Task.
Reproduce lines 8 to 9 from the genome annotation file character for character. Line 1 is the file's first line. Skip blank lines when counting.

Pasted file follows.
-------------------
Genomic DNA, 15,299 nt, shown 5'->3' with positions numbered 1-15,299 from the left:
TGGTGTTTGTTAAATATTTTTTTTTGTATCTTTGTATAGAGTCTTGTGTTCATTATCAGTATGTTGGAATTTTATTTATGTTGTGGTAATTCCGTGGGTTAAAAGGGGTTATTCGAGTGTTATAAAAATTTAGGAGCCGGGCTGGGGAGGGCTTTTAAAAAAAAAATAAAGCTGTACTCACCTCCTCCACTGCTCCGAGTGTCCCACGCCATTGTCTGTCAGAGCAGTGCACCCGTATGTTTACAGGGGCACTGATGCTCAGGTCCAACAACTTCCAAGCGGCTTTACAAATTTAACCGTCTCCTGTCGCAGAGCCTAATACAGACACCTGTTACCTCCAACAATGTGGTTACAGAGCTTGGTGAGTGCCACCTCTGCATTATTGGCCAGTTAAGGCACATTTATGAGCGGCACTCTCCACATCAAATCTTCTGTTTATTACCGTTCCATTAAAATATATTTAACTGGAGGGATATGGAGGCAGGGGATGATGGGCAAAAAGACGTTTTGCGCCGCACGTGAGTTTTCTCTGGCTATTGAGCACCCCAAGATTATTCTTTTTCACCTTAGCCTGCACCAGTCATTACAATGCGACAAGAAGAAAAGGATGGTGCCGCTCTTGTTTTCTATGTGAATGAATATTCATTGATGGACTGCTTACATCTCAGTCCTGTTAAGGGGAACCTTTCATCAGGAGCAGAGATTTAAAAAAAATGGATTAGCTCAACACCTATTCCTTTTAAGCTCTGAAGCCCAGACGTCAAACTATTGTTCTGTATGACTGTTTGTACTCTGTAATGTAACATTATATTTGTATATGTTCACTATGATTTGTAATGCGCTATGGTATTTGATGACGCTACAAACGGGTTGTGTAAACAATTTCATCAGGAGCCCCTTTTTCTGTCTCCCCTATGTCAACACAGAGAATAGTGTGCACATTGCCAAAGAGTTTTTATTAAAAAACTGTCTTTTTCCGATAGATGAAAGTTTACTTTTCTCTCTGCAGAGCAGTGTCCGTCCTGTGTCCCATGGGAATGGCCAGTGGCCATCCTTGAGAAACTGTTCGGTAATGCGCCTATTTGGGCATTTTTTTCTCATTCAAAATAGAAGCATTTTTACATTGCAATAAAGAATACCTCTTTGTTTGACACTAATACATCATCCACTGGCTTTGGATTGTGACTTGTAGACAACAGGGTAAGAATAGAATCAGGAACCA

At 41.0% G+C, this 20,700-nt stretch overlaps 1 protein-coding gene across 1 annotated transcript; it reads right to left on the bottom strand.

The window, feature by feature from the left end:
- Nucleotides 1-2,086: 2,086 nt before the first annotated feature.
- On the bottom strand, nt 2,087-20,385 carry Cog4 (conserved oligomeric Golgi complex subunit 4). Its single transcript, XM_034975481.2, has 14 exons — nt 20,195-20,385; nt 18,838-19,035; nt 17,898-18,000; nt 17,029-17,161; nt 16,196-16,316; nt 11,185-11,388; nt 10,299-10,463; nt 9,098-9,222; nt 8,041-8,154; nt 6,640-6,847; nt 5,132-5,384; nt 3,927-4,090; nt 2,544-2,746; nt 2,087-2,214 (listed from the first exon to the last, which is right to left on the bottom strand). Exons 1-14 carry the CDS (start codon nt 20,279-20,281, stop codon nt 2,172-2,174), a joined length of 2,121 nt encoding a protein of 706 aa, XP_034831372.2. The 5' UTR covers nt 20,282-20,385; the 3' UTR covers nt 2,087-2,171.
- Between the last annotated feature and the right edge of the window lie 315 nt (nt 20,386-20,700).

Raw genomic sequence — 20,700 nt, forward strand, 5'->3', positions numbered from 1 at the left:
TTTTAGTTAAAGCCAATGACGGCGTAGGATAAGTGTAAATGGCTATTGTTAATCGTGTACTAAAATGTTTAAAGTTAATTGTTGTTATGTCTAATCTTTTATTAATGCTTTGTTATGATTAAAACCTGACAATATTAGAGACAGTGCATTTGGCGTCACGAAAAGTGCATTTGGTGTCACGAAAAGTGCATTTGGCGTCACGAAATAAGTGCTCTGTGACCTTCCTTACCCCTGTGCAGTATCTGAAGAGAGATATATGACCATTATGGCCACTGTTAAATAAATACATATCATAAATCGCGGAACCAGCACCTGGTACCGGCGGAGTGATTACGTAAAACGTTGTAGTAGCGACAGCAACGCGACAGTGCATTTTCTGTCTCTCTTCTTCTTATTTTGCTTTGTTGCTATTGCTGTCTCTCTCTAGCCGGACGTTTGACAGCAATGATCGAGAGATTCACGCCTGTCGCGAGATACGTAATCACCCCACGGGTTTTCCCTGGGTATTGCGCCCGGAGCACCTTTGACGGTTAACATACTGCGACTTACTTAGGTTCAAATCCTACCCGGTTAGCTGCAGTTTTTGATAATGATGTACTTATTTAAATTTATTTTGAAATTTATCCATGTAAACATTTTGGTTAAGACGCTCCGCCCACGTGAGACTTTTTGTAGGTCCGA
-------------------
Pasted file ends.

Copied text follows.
Raw genomic sequence — 20,700 nt, forward strand, 5'->3', positions numbered from 1 at the left:
TTTTAGTTAAAGCCAATGACGGCGTAGGATAAGTGTAAATGGCTATTGTTAATCGTGTACTAAAATGTTTAAAGTTAATTGTTGTTATGTCTAATCTTTTATTAATGCTTTGTTATGATTAAAACCTGACAATATTAGAGACAGTGCATTTGGCGTCACGAAAAGTGCATTTGGTGTCACGAAAAGTGCATTTGGCGTCACGAAATAAGTGCTCTGTGACCTTCCTTACCCCTGTGCAGTATCTGAAGAGAGATATATGACCATTATGGCCACTGTTAAATAAATACATATCATAAATCGCGGAACCAGCACCTGGTACCGGCGGAGTGATTACGTAAAACGTTGTAGTAGCGACAGCAACGCGACAGTGCATTTTCTGTCTCTCTTCTTCTTATTTTGCTTTGTTGCTATTGCTGTCTCTCTCTAGCCGGACGTTTGACAGCAATGATCGAGAGATTCACGCCTGTCGCGAGATACGTAATCACCCCACGGGTTTTCCCTGGGTATTGCGCCCGGAGCACCTTTGACGGTTAACATACTGCGACTTACTTAGGTTCAAATCCTACCCGGTTAGCTGCAGTTTTTGATAATGATGTACTTATTTAAATTTATTTTGAAATTTATCCATGTAAACATTTTGGTTAAGACGCTCCGCCCACGTGAGACTTTTTGTAGGTCCGA